Exploring trends in SARS-CoV-2 RNA concentrations in wastewater
In a recent study published on medRxiv* preprint server, researchers characterized trends in severe acute respiratory syndrome coronavirus 2 (SARS-CoV-2) RNA levels in wastewater.
Wastewater-based epidemiology (WBE) relies on the levels of infectious disease markers in wastewater to assess the incidence of disease in the community. The coronavirus disease 2019 (COVID-19) pandemic has drawn attention to WBE. Specifically, SARS-CoV-2 RNA concentrations in sewage-decanted solids correlate well with incident clinical cases of COVID-19 (laboratory-confirmed cases) in the same sewer shed.
Additionally, trends in SARS-CoV-2 RNA concentrations in wastewater precede those in incident COVID-19 cases in communities. However, there is uncertainty in the interpretation and use of WBE data to aid in decision making. In addition, limited efforts have been made to actively monitor trends. The usual trend measures, such as rates of change, simple moving averages, etc., pay less attention to trend stability and statistical significance and can often be confusing/misleading.
About the study
In the current study, researchers used daily measurements of SARS-CoV-2 RNA in wastewater to compare three trend analysis methods and assess their performance. Daily sampling of the San José-Santa Clara Regional Wastewater Treatment Plant began November 15, 2020 through September 15, 2022. The authors used data on SARS-nucleocapsid (N) gene concentrations. CoV-2 as gene copies/g dry weight normalized by mild pepper mottle virus (PMMoV) concentrations.
Three analytical parameters – percent change (PC), Mann-Kendall (MK) trend test, and relative strength index (RSI) were used to identify trends in N or PMMoV over time. The RSI is useful in informing trend stability, while the other two inform statistical significance. The RSI was calculated for the seven-day right-aligned moving average of N or PMMoV using a 14-day look-back period.
For PC, the authors used the formula that the US Centers for Disease Control and Prevention (CDC) uses to calculate trends in SARS-CoV-2 RNA concentrations in wastewater. The MK trend test, a nonparametric test, was used to assess monotonic trends in a time series data set. The MK trend test was applied to test raw N or PMMoV data using a look-back period of 14 days.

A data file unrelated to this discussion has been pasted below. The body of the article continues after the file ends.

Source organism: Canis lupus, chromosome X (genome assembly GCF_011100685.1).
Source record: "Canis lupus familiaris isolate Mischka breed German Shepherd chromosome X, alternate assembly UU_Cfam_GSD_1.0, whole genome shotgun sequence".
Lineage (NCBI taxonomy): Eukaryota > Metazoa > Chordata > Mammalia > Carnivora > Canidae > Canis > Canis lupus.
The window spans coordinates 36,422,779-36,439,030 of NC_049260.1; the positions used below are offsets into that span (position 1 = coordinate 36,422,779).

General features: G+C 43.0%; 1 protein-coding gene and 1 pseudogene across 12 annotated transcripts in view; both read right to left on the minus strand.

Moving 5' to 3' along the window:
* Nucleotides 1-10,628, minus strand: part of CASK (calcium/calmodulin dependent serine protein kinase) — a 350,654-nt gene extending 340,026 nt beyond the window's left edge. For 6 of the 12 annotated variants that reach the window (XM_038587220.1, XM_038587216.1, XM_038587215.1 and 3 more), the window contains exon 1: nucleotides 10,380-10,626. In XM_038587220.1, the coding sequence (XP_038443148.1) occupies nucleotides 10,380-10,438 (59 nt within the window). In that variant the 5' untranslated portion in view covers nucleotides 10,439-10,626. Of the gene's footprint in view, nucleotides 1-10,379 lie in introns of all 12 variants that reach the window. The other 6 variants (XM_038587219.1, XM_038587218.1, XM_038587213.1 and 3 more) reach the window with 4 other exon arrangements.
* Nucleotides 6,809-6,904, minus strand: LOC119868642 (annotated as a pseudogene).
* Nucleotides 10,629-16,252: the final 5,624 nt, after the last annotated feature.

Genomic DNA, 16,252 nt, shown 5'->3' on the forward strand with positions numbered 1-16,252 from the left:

Heat maps were created for the entire analysis period and separately for three waves of COVID-19 caused by 1) the SARS-CoV-2 delta, 2) Omicron BA.1 and 3) Omicron BA.2 variants and BA.5. Additionally, the authors downsampled the dataset to repeat the PC and MK trend test methods. The downsampled data set was generated for all combinations covering frequencies between two samples/week and six samples/week.
SARS-CoV-2 RNA trends in wastewater were stratified as increasing, decreasing, or stable using the three parameters. In addition, the MK trend test and PC calculated upside and downside sensitivity and specificity for each subsampled data set. Up/down sensitivity was defined as the correct identification of an up/down trend, while specificity was the ability to identify no trend.
All methods identified increasing, decreasing and stable trends in SARS-CoV-2 RNA concentrations in wastewater. The MK trend test and the PC identified uptrends earlier than RSI at the start of the Delta and BA.2/BA.5 waves. In particular, the MK trend test identified the uptrend 17 and 12 days before RSI at the start of the Delta and BA.2/BA.5 waves, respectively.
Similarly, PC identified the uptrend 16 and 26 days before RSI at the start of the Delta and BA.2/BA.5 waves, respectively. Additionally, the MK trend test and the PC identified downtrends at the end of the COVID-19 waves before RSI. In subsampling analyses, the MK trend test and PC had low sensitivity (upward/downward) for low sampling frequencies, but improved with increasing frequency.
The MK trend test achieved acceptable upward/ downward sensitivity with a minimum of five samples/week. On the other hand, PC achieved acceptable top-down/top-down sensitivity with at least four samples/week. Notably, the specificity remained similar and very high for both methods at all sampling frequencies.
Both the MK trend test and the PC provided more early warning of uptrends and downtrends using daily data than the RSI. Subsampling analyzes suggested that a sampling frequency of at least four and five samples per week was necessary to identify trends using the PC and MK trend test, respectively. Since the PC required fewer samples/week than the MK trend test, WBE programs with budget constraints may prefer the PC.
Overall, the MK trend test and the PC are inference-based methods and can be used to classify trends in a standard way. These trend analysis approaches can be adopted by WBE programs to inform public health departments of changing trends in COVID-19 cases, particularly as the rate of clinical testing for SARS-CoV-2 decreases.
medRxiv publishes preliminary scientific reports that are not peer-reviewed and, therefore, should not be considered conclusive, guide clinical practice/health-related behaviors, or treated as established information.